USDA Food Security Numbers Confirm Importance of Child Nutrition Programs
Meghan Mack (Former Staff)Nutrition
Today, the United States Department of Agriculture (USDA) released their annual food security report, “Household Food Security in the United States in 2013,” outlying the most recent numbers for food insecurity (often referred to as experiencing hunger). The report found that 17.5 million American households had difficulty providing enough food due to lack of resources, this number has not changed significantly from 2012. Additionally, the report details that 19.5 percent of households with children are food insecure–which means that for these children, their families lack consistent access to a nutritious and well-balanced diet.
The report also found that 62 percent of food insecure households in the survey reported that they had participated in one or more of the three largest nutrition assistance programs, the Supplemental Nutrition Assistance Program (SNAP), the Special Supplemental Nutrition Program for Women, Infants, and Children (WIC), and the National School Lunch Program. Without these critical programs, many more children could face higher levels of very low food security. These programs are critical for children as 47 percent of SNAP recipients are kids, WIC is specifically targeted to help improve woman and children’s dietary needs, and the National School Lunch Program serves 32 million children a healthy lunch.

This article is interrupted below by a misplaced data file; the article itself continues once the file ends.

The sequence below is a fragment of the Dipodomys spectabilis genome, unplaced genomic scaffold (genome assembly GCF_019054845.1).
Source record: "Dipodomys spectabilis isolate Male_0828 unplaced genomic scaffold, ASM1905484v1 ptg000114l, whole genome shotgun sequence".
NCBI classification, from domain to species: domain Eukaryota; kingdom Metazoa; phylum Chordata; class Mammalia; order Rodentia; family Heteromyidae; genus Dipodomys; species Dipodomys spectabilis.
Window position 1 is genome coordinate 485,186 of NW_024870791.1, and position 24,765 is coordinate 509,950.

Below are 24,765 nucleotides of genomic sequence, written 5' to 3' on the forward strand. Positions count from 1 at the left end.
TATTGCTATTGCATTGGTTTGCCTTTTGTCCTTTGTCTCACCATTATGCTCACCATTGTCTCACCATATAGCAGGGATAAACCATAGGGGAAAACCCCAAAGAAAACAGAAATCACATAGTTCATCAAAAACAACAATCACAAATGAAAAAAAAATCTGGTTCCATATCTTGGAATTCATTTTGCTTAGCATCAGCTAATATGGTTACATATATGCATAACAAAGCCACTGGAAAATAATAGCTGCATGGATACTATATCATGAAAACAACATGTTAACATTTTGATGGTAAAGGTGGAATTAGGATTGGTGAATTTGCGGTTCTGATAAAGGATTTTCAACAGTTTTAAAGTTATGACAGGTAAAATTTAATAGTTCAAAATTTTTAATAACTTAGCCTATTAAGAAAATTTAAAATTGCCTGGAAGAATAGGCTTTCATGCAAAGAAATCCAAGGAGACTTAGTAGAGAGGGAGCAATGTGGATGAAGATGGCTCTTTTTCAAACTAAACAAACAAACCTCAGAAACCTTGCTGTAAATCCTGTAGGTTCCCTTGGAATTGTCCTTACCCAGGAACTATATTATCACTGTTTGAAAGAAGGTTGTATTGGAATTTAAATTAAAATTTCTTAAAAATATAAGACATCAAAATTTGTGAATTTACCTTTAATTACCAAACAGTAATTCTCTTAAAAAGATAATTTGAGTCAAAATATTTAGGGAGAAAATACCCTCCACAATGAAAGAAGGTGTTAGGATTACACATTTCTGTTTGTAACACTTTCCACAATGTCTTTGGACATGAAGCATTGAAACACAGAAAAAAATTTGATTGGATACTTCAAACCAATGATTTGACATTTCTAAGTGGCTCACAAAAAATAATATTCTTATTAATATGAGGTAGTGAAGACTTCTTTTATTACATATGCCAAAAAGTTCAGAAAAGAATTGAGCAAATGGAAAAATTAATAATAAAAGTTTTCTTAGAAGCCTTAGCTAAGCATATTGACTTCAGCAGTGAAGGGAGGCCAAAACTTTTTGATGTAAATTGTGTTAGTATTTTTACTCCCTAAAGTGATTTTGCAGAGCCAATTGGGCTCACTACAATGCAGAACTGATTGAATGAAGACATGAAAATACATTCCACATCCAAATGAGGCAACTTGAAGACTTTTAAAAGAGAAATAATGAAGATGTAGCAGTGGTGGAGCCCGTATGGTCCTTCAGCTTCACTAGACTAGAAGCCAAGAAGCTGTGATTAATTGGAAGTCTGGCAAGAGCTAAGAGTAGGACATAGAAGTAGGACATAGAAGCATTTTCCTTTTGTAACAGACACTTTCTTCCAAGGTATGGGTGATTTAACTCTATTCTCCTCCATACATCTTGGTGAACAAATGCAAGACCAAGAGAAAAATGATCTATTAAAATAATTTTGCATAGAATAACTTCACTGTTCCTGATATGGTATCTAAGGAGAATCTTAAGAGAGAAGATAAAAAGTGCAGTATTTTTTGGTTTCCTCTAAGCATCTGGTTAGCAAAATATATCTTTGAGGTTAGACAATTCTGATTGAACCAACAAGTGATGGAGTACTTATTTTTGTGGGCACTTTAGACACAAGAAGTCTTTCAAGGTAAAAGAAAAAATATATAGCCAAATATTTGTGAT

Although today’s numbers hold fairly steady from last year, childhood hunger remains too high, with 1 in 5 households with children facing food insecurity in the United States. Many food insecure households are participating in nutrition programs, but there are significant numbers of households that are eligible, but not connected to the programs. It is crucial that Congress continues to support child nutrition programs and build on the programs so that no child goes to bed at night worried that they or a family member will go hungry tomorrow.
Important initiatives like the Community Eligibility Provision, which goes into effect this school year, help to reach more children who may be hungry. In addition there are proposals in Congress, the Stop Summer Hunger Act and the Summer Meals Act, which could help alleviate hunger for many children during the summer months while school is not in session. As Congress returns to work this fall to pass funding for Fiscal Year 2015 it is important that programs like WIC and the school meal programs continue to be supported and available for children. When it comes to the health and well being of kids, we can’t afford to take any steps back in our efforts to provide all children access to healthy food so that they have a better chance at becoming healthy and productive adults.